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HOUSTON-The sight of the demolished JPMorgan Chase Tower has dominated headlines as a symbol of Hurricane Ike’s might, but the real story about the storm’s impact on the office sector can be boiled down to two facts: minimal to moderate damage and lack of electrical power.

Chase Tower did sustain the worst damage,” acknowledges Chip Clarke, president of Tranwestern Houston’s Gulf Coast and Mountain regions. “What they’re thinking is that it, and that part of the CBD, could have been hit by one of the small tornadoes from the storm.”

Most office buildings in Houston remained closed yesterday as owners and managers checked systems and assessed damage. The early assessments seem to reflect that damage wasn’t devastating to most office buildings, with many expected to reopen by the end of the week. Transwestern-managed buildings sustained moderate to minor damage, including Four Oaks Place in the Galleria submarket, “which had minor damage and was able to maintain power the entire time,” Clarke tells GlobeSt.com.

In a statement for GlobeSt.com, Dallas-based Behringer Harvard’s executive vice president Jason Mattox says its 14 buildings in the storm-struck area are still being assessed, but added it appears they incurred minor damage and were still functioning with little or no electrical power. As systems check out, the buildings will be reopened. Behringer Harvard’s portfolio is situated in the Greenspoint and Energy Corridor submarkets in west Houston.

John Cook, vice president of Los Angeles-based Younan Properties Inc., says their buildings also sustained minimal to moderate damage and also have little to no electrical power as yet. He says early reports show the three-million-sf portfolio did escape critical damage. Younan Properties’ assets are scattered across the city, with the greatest concentration on the west and north sides.

Just because the buildings didn’t sustain horrific destruction doesn’t mean they aren’t a hazard. “When buildings are shut down like this, they’re dangerous,” explains Cook, who is familiar with hurricane-ravaged buildings because of direct experience with office properties in post-Katrina New Orleans. “There are no systems, no fire safety systems, no HVAC, lights or any security.” He adds that the buildings will remain closed until power is restored and people can buy gas to make their way to the office buildings.

Once buildings are reopened, they could be filled to capacity at least on a temporary basis. Rusty Tamlyn, senior managing director of Holliday Fenoglio Fowler LP in Houston, points out that the 1.3-million-sf JPMorgan Chase Tower was the location of a lot of law firms, investment bankers and other professionals. With Downtown space already tight and new buildings not scheduled to come on line for at least a couple years, tenants are going to have to get somewhat creative with temporary space for the foreseeable future.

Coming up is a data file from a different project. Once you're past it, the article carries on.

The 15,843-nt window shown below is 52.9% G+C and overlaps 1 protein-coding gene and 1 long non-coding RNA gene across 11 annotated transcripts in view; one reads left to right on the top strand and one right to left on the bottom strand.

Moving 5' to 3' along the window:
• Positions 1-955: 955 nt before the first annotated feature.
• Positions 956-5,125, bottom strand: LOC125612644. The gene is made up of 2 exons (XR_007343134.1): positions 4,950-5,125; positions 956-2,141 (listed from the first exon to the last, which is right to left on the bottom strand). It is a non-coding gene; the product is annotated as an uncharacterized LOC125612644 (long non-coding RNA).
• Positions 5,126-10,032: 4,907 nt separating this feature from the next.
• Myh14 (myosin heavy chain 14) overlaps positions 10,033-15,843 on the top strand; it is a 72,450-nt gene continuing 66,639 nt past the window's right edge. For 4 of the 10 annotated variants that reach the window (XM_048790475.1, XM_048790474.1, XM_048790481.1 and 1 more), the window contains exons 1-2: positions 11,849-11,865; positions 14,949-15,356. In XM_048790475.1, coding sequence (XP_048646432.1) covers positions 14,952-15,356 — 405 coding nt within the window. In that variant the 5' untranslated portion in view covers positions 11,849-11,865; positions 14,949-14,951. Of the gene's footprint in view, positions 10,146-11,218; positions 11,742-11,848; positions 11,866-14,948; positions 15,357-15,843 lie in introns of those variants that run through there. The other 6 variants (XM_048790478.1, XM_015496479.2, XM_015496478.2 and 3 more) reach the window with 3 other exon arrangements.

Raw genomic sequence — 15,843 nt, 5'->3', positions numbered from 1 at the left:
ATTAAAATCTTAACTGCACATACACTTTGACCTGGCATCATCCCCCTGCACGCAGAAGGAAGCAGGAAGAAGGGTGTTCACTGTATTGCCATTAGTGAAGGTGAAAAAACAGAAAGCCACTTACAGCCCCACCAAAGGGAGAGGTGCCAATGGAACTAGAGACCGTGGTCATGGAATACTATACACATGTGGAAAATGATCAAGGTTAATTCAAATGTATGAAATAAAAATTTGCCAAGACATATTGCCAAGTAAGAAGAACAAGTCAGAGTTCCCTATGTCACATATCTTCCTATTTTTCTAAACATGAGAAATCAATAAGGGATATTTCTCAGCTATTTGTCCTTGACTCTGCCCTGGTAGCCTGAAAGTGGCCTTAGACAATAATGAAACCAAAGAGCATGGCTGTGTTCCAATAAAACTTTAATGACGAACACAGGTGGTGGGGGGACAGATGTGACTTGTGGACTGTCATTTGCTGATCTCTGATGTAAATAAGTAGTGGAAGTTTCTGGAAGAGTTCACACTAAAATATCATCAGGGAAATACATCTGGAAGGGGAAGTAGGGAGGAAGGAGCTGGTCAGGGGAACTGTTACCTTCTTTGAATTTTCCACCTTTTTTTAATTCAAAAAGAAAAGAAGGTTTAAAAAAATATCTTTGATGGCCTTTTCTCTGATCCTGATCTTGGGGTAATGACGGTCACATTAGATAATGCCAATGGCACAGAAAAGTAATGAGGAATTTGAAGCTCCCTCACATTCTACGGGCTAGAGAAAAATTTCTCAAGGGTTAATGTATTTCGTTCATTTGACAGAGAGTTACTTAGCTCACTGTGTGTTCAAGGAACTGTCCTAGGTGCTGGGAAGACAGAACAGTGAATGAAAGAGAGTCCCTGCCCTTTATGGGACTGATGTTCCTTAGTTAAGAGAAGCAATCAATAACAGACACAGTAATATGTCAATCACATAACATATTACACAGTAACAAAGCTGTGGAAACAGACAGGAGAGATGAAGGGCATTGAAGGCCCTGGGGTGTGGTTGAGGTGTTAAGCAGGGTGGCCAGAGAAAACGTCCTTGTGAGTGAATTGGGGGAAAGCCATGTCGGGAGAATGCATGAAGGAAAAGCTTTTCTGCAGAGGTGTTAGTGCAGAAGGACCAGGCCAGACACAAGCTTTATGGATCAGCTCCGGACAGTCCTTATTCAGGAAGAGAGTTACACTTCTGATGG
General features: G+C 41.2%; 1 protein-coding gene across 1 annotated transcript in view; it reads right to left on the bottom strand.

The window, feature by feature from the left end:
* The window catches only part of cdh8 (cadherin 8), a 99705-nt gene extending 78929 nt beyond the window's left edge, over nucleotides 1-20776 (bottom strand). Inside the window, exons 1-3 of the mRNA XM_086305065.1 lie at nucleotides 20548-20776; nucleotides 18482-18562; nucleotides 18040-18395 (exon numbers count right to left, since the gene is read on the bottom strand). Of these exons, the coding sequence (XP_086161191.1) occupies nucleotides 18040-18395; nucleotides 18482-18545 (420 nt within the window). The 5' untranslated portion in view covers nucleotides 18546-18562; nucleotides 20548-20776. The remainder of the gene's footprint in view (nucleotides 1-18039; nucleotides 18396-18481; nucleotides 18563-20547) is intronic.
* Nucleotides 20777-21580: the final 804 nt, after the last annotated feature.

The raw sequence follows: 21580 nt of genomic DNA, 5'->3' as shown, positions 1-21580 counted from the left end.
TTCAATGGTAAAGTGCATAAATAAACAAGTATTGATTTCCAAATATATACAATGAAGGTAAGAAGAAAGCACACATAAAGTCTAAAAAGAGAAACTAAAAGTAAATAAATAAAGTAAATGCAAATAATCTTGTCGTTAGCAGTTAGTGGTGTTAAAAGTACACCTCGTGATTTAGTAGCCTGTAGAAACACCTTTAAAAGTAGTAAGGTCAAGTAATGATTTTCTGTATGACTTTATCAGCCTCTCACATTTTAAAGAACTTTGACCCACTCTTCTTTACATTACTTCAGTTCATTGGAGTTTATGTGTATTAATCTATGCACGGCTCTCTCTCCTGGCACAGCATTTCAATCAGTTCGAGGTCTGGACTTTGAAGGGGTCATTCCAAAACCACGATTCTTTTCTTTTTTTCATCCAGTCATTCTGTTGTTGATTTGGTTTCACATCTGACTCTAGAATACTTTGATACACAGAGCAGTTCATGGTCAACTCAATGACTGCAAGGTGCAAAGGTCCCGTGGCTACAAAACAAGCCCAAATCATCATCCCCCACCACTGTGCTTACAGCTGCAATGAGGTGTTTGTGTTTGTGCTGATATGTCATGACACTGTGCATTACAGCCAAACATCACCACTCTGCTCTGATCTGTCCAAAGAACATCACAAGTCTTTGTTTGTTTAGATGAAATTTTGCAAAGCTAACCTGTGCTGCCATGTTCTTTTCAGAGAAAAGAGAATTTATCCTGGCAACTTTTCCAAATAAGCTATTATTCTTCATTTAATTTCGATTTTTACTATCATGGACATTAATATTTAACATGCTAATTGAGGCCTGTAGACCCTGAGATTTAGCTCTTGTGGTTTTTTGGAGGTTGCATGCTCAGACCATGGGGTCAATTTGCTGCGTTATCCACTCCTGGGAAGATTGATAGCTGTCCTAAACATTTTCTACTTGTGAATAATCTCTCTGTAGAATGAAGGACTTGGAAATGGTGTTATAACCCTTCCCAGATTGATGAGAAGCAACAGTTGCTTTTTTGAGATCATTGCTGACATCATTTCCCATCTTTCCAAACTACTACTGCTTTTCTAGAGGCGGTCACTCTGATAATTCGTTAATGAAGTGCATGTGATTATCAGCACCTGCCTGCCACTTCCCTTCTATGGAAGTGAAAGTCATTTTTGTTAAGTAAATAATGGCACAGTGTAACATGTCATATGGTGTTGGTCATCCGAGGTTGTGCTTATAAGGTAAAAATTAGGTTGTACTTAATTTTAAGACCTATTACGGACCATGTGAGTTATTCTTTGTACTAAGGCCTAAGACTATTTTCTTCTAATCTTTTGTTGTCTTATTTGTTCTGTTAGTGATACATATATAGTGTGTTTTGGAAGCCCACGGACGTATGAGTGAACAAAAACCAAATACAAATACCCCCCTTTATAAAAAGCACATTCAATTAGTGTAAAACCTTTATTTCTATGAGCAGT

“The problem with a lot of those office buildings is glass–custom glass that will need to be ordered,” Tamlyn says. “That’s not the type of thing many companies just have on hand.”

Clarke agrees, saying that, while many CBD tenants would like to stay in and around the CBD, the first goal for them is to plug into an existing building that is already on line or can be brought on line fairly quickly. The brokerage firms in the city are already helping tenants find other solutions while damage assessments continue.

“We do a fair amount of business with the tenants in Chase Tower,” Clarke says. “We’re waiting to figure out the real estate of who’s impacted and how the recovery plan will work going forward.”

As of deadline, Galveston Island, situated about 50 miles southeast of Houston, is still off limits as officials struggle to assess damage and rescue people who opted not to evacuate. The eye of the storm passed over Galveston, which has been labeled as the hardest hit area along the Texas coast. Due to flooding and devastation, officials are unable to be reached for comment.

Also, there are no details available about the status of the 96,000-sf 251 Medical Center Blvd. in Friendswood, TX. The just-completed medical center, with a “green” roof and windows, was built to withstand more than 110 mph winds.

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